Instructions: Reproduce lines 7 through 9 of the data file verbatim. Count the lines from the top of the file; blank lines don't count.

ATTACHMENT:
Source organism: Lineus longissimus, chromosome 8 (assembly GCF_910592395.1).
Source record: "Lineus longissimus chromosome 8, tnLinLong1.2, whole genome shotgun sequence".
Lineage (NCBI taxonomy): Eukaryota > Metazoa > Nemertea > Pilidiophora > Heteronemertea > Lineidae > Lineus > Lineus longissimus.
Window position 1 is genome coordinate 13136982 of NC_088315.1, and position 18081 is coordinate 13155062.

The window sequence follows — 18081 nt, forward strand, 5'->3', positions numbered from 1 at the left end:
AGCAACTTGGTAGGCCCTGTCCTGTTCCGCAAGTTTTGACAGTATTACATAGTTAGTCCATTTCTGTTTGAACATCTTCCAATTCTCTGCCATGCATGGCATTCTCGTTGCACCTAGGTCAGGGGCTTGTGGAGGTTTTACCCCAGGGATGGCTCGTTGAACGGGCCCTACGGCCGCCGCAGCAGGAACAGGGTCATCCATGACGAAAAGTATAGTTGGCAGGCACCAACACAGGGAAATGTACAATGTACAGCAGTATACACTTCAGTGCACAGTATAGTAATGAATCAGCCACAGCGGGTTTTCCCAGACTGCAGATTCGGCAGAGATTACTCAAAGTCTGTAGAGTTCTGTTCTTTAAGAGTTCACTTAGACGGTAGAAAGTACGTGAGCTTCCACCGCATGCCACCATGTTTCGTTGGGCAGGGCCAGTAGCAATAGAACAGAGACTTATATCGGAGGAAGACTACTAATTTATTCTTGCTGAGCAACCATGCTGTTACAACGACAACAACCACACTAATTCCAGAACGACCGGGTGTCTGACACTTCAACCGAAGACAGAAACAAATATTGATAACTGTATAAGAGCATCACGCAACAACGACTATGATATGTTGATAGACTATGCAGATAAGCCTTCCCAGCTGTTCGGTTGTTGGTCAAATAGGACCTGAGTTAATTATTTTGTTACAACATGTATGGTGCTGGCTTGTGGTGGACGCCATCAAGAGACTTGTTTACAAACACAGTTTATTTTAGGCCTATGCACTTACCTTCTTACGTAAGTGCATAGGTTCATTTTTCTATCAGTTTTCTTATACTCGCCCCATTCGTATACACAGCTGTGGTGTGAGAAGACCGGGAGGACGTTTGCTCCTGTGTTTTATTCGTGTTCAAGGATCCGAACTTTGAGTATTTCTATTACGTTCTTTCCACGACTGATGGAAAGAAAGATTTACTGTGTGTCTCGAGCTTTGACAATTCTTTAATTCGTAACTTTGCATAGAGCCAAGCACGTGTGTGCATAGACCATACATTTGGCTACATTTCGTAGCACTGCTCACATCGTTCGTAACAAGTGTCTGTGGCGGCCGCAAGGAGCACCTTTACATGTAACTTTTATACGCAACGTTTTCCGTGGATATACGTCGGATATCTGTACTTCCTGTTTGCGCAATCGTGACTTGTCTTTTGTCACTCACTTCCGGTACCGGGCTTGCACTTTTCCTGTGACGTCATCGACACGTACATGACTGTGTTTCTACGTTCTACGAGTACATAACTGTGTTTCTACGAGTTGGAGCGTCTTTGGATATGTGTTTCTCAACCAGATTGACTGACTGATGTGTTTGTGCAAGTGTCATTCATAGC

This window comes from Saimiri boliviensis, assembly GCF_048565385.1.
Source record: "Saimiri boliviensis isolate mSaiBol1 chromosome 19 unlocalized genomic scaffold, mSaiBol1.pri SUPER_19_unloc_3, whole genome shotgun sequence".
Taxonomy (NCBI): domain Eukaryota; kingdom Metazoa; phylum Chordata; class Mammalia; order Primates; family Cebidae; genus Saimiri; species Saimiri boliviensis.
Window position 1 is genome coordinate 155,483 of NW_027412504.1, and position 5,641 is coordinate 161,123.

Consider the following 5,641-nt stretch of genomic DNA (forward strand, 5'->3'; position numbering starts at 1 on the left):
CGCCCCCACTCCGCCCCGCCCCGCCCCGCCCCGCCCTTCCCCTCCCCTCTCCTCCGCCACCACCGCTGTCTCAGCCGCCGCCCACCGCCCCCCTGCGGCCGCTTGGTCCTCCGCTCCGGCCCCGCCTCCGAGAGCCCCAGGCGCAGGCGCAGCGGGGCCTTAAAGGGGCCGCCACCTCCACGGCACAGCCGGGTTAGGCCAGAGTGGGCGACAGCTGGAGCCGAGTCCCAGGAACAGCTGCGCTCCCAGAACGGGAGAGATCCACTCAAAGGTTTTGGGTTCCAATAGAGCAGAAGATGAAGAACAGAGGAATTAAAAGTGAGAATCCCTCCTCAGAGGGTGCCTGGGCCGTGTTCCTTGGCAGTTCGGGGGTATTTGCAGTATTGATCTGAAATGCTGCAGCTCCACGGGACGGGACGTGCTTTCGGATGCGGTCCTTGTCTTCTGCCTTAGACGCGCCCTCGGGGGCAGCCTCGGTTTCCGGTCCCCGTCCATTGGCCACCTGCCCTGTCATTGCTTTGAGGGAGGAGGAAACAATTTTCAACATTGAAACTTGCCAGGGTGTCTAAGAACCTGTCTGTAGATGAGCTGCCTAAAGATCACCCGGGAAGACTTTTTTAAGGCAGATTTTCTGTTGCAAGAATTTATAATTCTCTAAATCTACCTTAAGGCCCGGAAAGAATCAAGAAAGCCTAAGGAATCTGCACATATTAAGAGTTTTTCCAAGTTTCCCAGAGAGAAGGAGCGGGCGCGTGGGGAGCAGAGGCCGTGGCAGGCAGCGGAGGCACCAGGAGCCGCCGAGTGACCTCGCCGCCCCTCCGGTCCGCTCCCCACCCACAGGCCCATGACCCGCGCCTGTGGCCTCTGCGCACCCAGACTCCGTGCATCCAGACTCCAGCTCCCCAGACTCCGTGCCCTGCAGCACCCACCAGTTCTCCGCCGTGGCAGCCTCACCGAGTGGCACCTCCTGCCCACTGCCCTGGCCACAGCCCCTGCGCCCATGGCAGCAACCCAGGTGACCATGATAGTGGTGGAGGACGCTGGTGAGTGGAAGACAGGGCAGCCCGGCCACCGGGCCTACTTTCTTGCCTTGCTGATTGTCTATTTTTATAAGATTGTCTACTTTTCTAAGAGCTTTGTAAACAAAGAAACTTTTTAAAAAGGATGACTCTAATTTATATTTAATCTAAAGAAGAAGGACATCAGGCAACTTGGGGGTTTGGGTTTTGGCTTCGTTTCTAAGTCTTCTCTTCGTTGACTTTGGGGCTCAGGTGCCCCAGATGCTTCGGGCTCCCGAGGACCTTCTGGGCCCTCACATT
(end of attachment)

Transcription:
This window comes from Saimiri boliviensis, assembly GCF_048565385.1.
Source record: "Saimiri boliviensis isolate mSaiBol1 chromosome 19 unlocalized genomic scaffold, mSaiBol1.pri SUPER_19_unloc_3, whole genome shotgun sequence".
Taxonomy (NCBI): domain Eukaryota; kingdom Metazoa; phylum Chordata; class Mammalia; order Primates; family Cebidae; genus Saimiri; species Saimiri boliviensis.